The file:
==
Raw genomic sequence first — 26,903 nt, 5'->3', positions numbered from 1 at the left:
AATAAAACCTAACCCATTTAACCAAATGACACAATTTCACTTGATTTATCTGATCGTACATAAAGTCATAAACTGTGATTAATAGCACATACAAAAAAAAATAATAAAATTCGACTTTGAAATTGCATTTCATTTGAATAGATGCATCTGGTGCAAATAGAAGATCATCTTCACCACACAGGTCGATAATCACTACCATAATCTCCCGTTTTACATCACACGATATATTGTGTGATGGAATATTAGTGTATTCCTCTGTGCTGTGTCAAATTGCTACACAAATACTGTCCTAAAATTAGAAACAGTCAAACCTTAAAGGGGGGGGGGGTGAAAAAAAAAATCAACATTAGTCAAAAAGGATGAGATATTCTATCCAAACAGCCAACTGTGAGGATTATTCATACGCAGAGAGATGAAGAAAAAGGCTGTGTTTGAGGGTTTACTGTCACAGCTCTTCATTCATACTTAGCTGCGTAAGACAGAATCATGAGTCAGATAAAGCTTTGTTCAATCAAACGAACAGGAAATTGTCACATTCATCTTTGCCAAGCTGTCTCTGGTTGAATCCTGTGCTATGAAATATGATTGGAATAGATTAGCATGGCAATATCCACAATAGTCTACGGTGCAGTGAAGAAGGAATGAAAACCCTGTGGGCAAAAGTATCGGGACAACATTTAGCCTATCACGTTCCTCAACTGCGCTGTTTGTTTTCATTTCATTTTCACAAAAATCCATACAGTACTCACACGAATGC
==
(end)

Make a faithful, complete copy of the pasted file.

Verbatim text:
Raw genomic sequence first — 26,903 nt, 5'->3', positions numbered from 1 at the left:
AATAAAACCTAACCCATTTAACCAAATGACACAATTTCACTTGATTTATCTGATCGTACATAAAGTCATAAACTGTGATTAATAGCACATACAAAAAAAAATAATAAAATTCGACTTTGAAATTGCATTTCATTTGAATAGATGCATCTGGTGCAAATAGAAGATCATCTTCACCACACAGGTCGATAATCACTACCATAATCTCCCGTTTTACATCACACGATATATTGTGTGATGGAATATTAGTGTATTCCTCTGTGCTGTGTCAAATTGCTACACAAATACTGTCCTAAAATTAGAAACAGTCAAACCTTAAAGGGGGGGGGGGTGAAAAAAAAAATCAACATTAGTCAAAAAGGATGAGATATTCTATCCAAACAGCCAACTGTGAGGATTATTCATACGCAGAGAGATGAAGAAAAAGGCTGTGTTTGAGGGTTTACTGTCACAGCTCTTCATTCATACTTAGCTGCGTAAGACAGAATCATGAGTCAGATAAAGCTTTGTTCAATCAAACGAACAGGAAATTGTCACATTCATCTTTGCCAAGCTGTCTCTGGTTGAATCCTGTGCTATGAAATATGATTGGAATAGATTAGCATGGCAATATCCACAATAGTCTACGGTGCAGTGAAGAAGGAATGAAAACCCTGTGGGCAAAAGTATCGGGACAACATTTAGCCTATCACGTTCCTCAACTGCGCTGTTTGTTTTCATTTCATTTTCACAAAAATCCATACAGTACTCACACGAATGC